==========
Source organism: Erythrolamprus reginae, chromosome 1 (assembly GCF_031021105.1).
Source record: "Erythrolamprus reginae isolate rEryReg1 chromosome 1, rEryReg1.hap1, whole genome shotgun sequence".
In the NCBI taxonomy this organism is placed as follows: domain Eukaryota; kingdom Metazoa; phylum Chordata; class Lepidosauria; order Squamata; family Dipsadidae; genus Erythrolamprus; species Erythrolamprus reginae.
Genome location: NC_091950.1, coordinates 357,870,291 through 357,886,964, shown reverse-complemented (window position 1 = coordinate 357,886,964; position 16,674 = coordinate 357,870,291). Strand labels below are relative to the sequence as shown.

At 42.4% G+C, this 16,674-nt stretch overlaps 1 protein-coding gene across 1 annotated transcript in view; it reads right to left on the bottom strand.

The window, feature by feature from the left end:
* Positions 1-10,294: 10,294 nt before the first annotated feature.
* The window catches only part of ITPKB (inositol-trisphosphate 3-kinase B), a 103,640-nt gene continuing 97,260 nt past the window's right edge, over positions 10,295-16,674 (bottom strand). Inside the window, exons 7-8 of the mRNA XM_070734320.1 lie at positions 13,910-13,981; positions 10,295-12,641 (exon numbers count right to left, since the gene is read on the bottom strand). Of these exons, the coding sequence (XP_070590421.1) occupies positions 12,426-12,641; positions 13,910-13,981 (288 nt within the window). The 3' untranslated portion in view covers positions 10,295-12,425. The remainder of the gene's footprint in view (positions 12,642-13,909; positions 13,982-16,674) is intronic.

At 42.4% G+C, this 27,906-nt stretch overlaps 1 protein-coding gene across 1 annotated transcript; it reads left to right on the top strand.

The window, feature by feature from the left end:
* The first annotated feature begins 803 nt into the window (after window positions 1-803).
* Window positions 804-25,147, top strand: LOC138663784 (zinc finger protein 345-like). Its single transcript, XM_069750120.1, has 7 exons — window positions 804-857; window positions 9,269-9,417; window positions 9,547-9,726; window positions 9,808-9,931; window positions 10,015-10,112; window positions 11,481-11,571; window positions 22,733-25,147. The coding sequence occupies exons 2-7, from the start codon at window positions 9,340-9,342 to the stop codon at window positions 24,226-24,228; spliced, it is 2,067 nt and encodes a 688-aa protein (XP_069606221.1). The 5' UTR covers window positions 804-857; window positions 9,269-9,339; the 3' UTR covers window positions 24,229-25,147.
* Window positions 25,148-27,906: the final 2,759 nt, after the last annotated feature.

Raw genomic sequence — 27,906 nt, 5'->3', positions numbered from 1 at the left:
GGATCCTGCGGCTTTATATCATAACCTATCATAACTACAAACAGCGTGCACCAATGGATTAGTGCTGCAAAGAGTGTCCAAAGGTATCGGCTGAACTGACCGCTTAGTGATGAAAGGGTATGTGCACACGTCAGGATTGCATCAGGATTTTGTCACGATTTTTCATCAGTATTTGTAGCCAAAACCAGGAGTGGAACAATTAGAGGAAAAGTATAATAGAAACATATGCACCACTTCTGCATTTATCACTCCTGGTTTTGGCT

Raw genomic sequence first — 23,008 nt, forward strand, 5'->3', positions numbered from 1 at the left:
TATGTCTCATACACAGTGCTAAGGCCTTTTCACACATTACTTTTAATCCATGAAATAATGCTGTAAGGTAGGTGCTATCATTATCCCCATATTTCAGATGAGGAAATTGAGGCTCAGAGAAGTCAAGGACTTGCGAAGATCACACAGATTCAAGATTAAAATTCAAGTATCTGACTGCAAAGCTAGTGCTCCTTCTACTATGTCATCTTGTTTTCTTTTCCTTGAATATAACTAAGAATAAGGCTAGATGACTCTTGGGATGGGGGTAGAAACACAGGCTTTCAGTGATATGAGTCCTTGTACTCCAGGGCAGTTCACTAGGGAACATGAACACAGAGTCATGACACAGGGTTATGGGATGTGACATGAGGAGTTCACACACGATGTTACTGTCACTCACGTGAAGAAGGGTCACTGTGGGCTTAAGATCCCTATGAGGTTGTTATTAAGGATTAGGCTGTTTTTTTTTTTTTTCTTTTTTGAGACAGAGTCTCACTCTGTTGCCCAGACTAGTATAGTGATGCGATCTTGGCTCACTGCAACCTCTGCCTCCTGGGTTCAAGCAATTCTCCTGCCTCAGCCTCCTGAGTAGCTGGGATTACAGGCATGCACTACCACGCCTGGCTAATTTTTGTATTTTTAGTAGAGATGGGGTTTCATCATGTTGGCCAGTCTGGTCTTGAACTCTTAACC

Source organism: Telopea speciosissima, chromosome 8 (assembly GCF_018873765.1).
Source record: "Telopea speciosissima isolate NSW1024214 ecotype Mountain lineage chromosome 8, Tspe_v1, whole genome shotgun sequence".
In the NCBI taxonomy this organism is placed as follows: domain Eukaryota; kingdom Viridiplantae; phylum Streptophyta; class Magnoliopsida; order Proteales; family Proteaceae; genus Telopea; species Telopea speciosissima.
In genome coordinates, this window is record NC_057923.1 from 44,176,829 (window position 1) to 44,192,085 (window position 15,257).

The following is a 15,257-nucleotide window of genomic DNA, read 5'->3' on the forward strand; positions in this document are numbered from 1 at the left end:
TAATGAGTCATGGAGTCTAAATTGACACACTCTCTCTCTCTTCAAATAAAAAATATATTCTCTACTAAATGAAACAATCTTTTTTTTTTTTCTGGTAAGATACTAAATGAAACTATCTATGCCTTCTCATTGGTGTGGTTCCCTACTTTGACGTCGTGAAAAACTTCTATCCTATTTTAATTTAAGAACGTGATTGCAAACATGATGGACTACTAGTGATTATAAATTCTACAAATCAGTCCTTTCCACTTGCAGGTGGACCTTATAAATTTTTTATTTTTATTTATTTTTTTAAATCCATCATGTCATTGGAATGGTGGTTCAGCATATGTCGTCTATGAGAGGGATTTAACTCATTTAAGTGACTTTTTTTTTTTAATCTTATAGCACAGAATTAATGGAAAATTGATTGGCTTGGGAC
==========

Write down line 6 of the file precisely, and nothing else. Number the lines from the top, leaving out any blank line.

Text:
The window, feature by feature from the left end: